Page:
Friday, August 23, 2019

First Things First: How to procrastinate smart

April 3, 2019 by Tiegan Suddaby, contributing writer

I have a style of procrastination that I like to call “active procrastination.” Instead of doing the things you love to do to put off working, you clean. Or cook, or do extra work for another class, or finish a quiz a week early. Sometimes I plan out my life for the next two years instead of working on some monstrous task.

The key to advanced procrastination is to do something small as a warm-up before doing what you’ve been putting off. Obviously, there are time limits to these things, so I recommend taking five or 10 minutes of your time folding laundry or organizing your study space. Treat it as a warm-up to the big thing, or as a necessary item to check off for the day.

First things First is a column about issues pertaining to first-year students; it appears in every issue of Nexus (illustration by Tiegan Suddaby).

Cooking is certainly one of those necessary things that take time to do. Do a bit of meal prep and, as your food is cooking, begin your studies. If your idea of a meal is some toast, focus on both making it and eating it, and then start the rest of your work.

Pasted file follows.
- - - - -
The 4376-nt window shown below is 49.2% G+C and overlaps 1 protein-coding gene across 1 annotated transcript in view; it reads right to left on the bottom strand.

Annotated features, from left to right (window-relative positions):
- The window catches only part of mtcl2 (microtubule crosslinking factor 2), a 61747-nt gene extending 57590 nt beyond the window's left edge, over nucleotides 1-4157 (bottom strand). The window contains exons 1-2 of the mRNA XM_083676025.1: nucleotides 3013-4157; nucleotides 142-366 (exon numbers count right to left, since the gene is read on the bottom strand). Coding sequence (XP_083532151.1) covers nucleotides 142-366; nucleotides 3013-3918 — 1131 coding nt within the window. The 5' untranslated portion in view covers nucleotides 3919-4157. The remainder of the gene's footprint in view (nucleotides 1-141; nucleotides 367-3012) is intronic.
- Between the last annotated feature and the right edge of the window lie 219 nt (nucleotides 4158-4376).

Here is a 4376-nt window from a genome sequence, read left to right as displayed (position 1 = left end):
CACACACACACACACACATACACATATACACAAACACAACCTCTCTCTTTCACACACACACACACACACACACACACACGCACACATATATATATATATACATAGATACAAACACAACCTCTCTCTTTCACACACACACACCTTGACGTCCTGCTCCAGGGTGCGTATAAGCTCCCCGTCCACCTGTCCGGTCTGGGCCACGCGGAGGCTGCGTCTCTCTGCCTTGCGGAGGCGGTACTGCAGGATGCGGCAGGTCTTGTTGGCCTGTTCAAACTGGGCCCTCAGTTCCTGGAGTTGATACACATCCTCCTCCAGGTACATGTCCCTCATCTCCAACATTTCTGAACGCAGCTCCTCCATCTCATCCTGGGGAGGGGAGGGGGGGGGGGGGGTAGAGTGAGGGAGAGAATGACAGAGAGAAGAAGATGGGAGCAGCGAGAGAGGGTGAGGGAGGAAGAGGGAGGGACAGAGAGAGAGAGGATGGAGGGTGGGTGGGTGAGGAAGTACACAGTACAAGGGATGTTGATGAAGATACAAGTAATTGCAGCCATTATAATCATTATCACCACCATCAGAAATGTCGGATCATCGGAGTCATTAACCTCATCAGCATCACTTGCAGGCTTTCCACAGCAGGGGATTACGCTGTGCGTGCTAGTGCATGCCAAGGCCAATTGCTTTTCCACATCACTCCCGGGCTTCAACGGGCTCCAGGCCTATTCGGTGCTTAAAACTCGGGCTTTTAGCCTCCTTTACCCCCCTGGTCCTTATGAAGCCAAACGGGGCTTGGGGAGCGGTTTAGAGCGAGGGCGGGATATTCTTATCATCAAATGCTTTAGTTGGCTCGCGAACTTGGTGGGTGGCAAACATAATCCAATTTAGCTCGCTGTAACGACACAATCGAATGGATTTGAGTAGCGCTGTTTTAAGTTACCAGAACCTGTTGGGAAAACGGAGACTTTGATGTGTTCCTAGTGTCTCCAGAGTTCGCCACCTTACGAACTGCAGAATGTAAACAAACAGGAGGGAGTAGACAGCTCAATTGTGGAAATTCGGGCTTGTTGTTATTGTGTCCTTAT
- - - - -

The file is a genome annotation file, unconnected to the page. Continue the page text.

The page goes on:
It’s basically a way to alter your focus; if you know there’s no way you’re going to finish an assignment (which, hey, you should do), find something you can do before you tackle the larger problem—just a small, manageable task that can wake up your mind. 

But I’m going to need to give you a warning: don’t put all of your energy into doing something that isn’t pressing down on you. Doing a stress-free, mindless chore should be within a timed structure.

Active procrastination should get you into the headspace of doing homework while tricking your brain into being productive with your time. It’s amazing how being an adult is basically parenting yourself.

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